The joys of database marketing

Database marketing is information management in its purest form. Companies constantly use database marketing to target you for products or services they believe you will buy. Have you ever noticed that once you buy from a catalog you immediately receive similar catalogs or direct-mail solicitations? That`s because you have exhibited a buying pattern that other companies want to cash in on.

Larry Emmott, DDS

Database marketing is information management in its purest form. Companies constantly use database marketing to target you for products or services they believe you will buy. Have you ever noticed that once you buy from a catalog you immediately receive similar catalogs or direct-mail solicitations? That`s because you have exhibited a buying pattern that other companies want to cash in on.

Businesses use database marketing to target you in many ways. They can segment the population by age, sex, locale, occupation, prior buying habits, or hundreds of other categories. The needs, wants, and buying habits of each group are analyzed, then these groups are offered products or services they are likely to buy. This is a good thing. It limits the solicitations you receive to items you might actually be interested in, while saving businesses time and money by targeting likely buyers.

Once you begin using a complete patient-centered computer-management system, you will accumulate a patient database which you can use in similar ways.

A simple example of database marketing would be sorting your recall lists by age, then sending a recall card to each age group designed to appeal to their interests. Older adults would receive a card completely different than children. Children would see a different card than young adults. Each group sees you as "tuned in" because you present an image, even in something as simple as a recall card, which appeals to them.

A more advanced example would be segmenting patients based on psychological or motivational factors. You could designate the prime motivator for people as one of four factors - money, appearance, health, or fear - then address that person`s primary motivator with marketing information, such as:

- Money - Dear Patient ... In order to keep the cost of dental treatment low and reduce the likelihood of expensive treatment in the future, regular check-ups are required.

- Appearance - Dear Patient ... In order to keep your smile bright and your teeth looking and feeling their best, regular check-ups are required.

- Health - Dear Patient ... In order to keep your mouth healthy and reduce the chance of cavities or gum disease, regular check-ups are required.

- Fear - Dear Patient ... In order to keep dental treatments quick and easy with a minimum amount of discomfort, regular check-ups are required.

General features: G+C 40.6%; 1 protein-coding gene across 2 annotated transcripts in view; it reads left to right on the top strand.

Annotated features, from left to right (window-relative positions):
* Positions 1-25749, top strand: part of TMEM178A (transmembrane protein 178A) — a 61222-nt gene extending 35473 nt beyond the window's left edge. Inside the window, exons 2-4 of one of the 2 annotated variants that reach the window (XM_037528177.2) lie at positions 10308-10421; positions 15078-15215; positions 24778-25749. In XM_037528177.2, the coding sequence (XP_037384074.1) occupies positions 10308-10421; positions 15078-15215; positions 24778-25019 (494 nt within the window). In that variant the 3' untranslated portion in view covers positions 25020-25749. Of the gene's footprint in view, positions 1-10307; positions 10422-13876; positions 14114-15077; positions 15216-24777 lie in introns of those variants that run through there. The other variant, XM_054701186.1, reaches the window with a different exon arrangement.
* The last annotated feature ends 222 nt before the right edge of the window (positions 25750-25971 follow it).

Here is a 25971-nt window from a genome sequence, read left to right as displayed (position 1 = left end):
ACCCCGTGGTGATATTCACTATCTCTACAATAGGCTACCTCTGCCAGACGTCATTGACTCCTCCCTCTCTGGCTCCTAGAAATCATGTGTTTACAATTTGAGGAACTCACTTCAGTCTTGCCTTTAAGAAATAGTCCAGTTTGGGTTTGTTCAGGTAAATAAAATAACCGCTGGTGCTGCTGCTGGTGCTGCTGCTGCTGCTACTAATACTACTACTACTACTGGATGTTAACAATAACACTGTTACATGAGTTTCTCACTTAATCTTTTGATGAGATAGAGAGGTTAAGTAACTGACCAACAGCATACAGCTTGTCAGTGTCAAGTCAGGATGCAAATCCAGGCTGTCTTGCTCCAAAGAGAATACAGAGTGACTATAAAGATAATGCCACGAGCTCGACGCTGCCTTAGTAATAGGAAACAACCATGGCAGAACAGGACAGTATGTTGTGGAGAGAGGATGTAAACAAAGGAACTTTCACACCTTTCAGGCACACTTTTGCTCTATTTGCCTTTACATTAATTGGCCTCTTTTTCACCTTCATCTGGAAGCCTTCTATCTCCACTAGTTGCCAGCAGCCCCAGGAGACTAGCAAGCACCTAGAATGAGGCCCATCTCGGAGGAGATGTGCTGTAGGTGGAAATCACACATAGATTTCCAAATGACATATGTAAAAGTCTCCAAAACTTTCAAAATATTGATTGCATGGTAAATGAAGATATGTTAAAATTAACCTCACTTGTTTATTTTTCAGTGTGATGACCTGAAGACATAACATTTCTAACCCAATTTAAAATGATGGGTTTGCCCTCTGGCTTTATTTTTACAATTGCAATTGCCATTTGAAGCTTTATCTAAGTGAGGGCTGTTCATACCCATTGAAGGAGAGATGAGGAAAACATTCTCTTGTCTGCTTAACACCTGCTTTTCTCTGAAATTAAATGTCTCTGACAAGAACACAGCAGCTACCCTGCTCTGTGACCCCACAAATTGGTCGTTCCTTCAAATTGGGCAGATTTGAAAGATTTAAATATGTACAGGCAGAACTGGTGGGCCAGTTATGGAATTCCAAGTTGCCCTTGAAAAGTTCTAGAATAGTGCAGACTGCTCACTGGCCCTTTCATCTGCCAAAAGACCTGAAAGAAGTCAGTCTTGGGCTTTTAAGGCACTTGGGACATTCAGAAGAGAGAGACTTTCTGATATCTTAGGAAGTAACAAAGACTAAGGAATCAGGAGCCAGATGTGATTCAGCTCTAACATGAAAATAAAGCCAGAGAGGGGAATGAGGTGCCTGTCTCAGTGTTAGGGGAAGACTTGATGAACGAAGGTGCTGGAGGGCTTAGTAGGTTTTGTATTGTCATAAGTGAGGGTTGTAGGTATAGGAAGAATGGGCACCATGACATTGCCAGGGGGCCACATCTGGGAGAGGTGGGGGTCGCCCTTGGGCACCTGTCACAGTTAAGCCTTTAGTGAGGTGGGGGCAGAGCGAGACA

You could also use one of the well-known personality style systems, such as DISC, to identify each patient and develop messages that appeal to them.

Even though this is not mass marketing, some people may not feel comfortable with this approach. There can be a feeling of reducing people to a statistical set. But, in fact, just the opposite is true. In a sense, what you are doing with this information is saying to each person that he or she is a unique individual and "I want to know about you so that I can better serve you. Once I know about you, I will treat you with special care." Database marketing is not mass marketing where everyone is treated just the same.

Another sophisticated approach would be to search the database for specific people and then send them a marketing letter. For example, you could search for all single women between the ages of 25 and 35 and send them information on whitening and other cosmetic dental procedures. Then, to add further sophistication, you can track any treatment performed as a result of the mailing to evaluate its effectiveness.

You also could have the computer search the database for all patients with insurance who have not exceeded their annual limit and have pending treatment. Then, send them a letter and create a phone list for follow-up calls. Using the computer system in this way will increase income, which will help pay for the technology.

As you can see, there are many creative ways to use the information you gather once you start using a computer. That`s the essence of the information age - those who understand and use information will profit from it.

The future is coming and it will be amazing.

Dr. Larry Emmott is a practicing general dentist in Phoenix, Ariz. He also is an entertaining, award-winning professional speaker. He has addressed hundreds of professional groups. He is a featured speaker at the Las Vegas Institute, and is a member of AADPA. He has written many articles for national magazines on dentistry, computer use, and management. He produces a monthly newsletter on management and computer use in the dental office. He has developed and maintains an Internet Web site at www.drlarryemmott.com; his e-mail address is emmott@primenet.com. Dr. Emmott is a member of the American Academy of Dental Practice Administration.

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